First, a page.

A DOM use case that can't be emulated with direct proxies

David Bruant bruant.d at gmail.com
Wed Dec 12 13:44:53 PST 2012

Le 12/12/2012 22:30, Kevin Reid a écrit :
> On Wed, Dec 12, 2012 at 1:23 PM, David Bruant <bruant.d at gmail.com 
> <mailto:bruant.d at gmail.com>> wrote:
>     Le 12/12/2012 21:42, Kevin Reid a écrit :
>>     Exactly. So a user-defined switching proxy needs only to:
>>     1. refuse to commit to any invariant (non-configurable property
>>     or preventExtensions)
>>     2. even if its switchable-target has an invariant, do not expose
>>     that invariant (i.e. pretend each property is configurable)
>     Pretend that something non-configurable actually is configurable
>     is an invariant violation. To be more concrete:
>     * There is an webpage with an iframe
>     * The same window object is proxied by 2 WindowProxy instances.
>     One outside the iframe, one inside.
>     * Inside of the iframe, scripts can add a non-configurable
>     property "azerty" to their global.
>     * Outside the iframe, what happens when
>     Object.getOwnPropertyDescriptor(iframeWindow, 'azerty') is called?
>     You're suggesting that {configurable: true} is returned. The
>     problem is that on the actual Window instance, there is a
>     non-configurable property, so if the WindowProxy handler tries to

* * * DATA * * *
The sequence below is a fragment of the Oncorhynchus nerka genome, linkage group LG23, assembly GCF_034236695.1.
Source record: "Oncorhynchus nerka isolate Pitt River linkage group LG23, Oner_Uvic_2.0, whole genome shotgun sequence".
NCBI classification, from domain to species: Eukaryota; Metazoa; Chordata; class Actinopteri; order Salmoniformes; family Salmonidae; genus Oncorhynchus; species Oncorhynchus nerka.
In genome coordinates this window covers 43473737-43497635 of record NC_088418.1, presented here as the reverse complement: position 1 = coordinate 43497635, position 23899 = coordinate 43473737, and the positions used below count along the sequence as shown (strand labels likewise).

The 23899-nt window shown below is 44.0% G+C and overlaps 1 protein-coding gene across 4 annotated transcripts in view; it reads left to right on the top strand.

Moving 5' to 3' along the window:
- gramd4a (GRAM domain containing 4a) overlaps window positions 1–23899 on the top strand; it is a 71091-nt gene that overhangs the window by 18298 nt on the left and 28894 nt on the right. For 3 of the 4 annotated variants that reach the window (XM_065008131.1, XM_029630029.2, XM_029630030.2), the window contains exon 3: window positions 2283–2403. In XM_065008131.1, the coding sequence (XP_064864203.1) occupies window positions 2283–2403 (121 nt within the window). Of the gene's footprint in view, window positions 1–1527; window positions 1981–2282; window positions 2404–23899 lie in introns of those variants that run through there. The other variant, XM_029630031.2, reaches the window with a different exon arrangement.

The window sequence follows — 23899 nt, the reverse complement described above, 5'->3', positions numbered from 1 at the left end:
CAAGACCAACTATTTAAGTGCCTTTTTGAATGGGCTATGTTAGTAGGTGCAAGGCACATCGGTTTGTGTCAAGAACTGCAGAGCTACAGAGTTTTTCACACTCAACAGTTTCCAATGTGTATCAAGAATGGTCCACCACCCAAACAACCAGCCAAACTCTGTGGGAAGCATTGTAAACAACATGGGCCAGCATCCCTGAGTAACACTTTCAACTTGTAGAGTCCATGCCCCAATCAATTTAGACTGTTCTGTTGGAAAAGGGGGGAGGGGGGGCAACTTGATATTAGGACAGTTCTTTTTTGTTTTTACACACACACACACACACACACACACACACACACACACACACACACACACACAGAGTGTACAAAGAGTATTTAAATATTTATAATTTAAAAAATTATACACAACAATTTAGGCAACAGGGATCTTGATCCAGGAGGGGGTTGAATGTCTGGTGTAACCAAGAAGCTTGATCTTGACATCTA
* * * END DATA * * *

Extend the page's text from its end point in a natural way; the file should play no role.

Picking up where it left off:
>     do that, an error will be thrown because of invariant checks.
> The JS runtime won't know that the proxy has anything to do with the 
> actual Window instance. The Proxy's formal target will be just {};
This target, even if dummy, is the one that will be used for invariants 
checks. You can't get away from this by design. This is one of the most 
important part of the direct proxies design.
Even if you switch of fake target, the engine will still perform checks 
on the dummy internal [[Target]].

I feel we're cycling in what we say and I feel I can't find the right 
words to explain my point. One idea would be for you to implement a 
target-switching proxy based on direct proxies (Firefox has them 
natively or you can use Tom's shim [1]). I'm confident you'll understand 
my point through this exercise.


[1] https://github.com/tvcutsem/harmony-reflect
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